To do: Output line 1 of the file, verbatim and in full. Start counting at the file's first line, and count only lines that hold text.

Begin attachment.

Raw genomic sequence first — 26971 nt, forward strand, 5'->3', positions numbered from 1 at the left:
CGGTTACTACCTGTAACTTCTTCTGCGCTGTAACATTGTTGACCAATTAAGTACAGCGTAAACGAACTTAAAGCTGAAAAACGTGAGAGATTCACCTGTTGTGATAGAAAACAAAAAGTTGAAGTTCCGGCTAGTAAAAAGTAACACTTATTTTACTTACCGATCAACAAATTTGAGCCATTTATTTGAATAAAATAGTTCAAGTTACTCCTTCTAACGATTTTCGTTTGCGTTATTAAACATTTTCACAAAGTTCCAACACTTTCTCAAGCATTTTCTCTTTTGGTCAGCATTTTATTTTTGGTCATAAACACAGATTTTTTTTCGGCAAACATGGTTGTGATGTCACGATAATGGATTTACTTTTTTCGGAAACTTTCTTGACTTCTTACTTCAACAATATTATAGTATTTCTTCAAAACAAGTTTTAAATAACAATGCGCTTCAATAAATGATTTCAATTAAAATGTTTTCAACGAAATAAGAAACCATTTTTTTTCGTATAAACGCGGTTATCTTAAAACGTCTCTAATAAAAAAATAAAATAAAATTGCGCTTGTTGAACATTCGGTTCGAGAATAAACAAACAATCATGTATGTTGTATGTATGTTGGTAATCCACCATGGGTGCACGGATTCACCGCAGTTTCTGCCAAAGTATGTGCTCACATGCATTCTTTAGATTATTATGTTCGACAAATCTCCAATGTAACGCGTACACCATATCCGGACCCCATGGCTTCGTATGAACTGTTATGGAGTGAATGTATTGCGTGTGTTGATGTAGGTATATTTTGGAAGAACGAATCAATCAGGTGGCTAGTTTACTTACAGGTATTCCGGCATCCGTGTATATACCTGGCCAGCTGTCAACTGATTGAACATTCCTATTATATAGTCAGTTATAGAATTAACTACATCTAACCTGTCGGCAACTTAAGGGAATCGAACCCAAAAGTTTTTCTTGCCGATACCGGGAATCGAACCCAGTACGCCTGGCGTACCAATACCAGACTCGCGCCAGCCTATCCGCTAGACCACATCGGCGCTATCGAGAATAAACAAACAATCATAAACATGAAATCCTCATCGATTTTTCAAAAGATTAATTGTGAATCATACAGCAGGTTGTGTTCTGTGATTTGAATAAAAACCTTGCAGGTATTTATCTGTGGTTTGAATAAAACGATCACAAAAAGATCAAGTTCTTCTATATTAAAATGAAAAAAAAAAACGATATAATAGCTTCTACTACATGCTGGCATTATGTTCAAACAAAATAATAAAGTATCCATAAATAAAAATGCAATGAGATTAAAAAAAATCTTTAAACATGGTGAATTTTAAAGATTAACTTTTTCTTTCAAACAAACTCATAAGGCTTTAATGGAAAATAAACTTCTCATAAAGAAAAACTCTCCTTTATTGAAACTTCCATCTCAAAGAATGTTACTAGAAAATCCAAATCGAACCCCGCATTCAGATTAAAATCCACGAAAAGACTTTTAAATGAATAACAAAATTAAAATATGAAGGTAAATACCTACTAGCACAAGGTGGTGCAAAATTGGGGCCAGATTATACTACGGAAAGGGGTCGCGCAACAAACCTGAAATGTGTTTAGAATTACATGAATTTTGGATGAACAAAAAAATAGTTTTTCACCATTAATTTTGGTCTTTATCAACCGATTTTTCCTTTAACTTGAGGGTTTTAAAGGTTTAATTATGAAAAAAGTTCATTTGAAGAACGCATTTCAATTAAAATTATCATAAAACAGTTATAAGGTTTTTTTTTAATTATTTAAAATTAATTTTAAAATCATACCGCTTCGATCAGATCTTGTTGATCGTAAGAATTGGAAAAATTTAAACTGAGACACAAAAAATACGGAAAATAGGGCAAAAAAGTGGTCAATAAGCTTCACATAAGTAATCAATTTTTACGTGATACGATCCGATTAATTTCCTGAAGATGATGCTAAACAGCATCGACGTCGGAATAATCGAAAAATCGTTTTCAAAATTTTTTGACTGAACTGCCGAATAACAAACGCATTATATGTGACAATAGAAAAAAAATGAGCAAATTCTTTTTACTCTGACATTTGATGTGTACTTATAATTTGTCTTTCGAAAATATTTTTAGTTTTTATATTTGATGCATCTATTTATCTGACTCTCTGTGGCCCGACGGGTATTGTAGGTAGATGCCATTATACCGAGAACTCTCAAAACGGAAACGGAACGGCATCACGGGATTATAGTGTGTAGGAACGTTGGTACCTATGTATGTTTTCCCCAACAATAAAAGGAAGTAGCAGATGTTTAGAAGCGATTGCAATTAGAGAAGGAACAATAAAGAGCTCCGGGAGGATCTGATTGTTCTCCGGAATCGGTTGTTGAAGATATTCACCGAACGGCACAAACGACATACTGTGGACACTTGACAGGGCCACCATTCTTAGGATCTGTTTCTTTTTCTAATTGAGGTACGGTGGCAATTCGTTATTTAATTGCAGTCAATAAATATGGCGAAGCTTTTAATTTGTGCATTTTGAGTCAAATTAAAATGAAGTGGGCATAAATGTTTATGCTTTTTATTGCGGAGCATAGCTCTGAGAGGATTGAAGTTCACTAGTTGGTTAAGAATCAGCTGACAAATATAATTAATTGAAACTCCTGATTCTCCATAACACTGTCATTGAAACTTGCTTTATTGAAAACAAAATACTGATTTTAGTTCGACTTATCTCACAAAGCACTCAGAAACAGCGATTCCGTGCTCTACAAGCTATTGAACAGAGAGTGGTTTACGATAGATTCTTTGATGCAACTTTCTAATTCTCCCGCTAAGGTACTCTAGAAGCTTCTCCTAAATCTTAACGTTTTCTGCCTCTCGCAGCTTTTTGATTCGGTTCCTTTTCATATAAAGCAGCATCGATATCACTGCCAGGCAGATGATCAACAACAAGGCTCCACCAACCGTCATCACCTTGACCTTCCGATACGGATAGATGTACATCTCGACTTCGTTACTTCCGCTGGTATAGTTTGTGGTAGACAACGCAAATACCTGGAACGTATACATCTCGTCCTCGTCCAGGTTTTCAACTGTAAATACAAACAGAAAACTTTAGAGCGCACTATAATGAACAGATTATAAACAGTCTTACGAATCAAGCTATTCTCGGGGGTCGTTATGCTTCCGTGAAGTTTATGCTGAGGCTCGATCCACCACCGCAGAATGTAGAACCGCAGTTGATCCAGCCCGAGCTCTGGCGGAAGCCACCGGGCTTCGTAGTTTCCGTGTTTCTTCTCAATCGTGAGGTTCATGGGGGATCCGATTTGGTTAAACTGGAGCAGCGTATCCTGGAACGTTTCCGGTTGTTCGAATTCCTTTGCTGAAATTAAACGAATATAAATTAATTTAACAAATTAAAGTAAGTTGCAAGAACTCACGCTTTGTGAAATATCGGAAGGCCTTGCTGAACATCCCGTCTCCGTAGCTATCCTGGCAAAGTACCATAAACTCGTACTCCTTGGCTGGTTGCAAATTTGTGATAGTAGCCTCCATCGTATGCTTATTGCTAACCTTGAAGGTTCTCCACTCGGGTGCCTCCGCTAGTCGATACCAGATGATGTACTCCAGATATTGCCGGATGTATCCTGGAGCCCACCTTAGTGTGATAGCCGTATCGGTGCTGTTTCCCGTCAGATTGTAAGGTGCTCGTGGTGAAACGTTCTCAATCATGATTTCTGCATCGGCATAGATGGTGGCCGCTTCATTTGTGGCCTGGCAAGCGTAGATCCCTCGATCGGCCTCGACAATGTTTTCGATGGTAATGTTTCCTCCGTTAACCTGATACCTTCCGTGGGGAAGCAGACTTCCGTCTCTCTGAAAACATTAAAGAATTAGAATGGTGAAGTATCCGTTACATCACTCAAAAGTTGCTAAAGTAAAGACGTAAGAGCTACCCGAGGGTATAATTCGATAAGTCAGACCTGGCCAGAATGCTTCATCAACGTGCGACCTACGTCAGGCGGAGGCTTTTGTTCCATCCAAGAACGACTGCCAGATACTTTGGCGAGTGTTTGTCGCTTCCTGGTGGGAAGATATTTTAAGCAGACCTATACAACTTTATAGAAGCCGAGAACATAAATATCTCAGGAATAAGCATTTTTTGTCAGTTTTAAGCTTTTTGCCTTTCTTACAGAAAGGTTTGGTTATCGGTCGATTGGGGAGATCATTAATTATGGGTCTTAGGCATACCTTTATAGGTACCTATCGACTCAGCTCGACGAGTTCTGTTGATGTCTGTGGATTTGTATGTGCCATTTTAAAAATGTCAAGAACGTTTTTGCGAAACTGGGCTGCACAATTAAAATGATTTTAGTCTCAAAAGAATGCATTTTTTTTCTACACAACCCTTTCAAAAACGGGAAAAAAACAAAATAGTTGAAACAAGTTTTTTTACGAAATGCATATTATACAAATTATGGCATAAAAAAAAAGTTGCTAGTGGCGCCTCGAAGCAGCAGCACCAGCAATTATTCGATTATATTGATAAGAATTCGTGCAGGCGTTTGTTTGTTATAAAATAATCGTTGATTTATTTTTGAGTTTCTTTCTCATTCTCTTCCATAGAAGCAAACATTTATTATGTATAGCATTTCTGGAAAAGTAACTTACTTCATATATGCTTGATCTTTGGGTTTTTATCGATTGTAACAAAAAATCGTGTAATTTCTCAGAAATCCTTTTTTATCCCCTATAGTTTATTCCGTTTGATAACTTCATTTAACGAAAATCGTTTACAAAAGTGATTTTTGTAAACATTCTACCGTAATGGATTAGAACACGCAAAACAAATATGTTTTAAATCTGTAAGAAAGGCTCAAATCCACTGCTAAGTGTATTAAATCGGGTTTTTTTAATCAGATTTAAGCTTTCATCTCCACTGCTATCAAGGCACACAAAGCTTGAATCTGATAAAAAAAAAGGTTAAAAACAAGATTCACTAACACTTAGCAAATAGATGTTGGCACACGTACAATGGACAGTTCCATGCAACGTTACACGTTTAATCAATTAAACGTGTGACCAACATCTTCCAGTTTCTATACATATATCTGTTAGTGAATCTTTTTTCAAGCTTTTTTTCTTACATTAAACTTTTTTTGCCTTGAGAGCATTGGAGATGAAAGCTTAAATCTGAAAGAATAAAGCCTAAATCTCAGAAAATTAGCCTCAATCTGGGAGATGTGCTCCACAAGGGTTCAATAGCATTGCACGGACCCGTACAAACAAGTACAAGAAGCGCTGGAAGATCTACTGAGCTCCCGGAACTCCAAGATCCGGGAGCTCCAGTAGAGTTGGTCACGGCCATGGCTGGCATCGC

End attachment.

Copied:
Raw genomic sequence first — 26971 nt, forward strand, 5'->3', positions numbered from 1 at the left: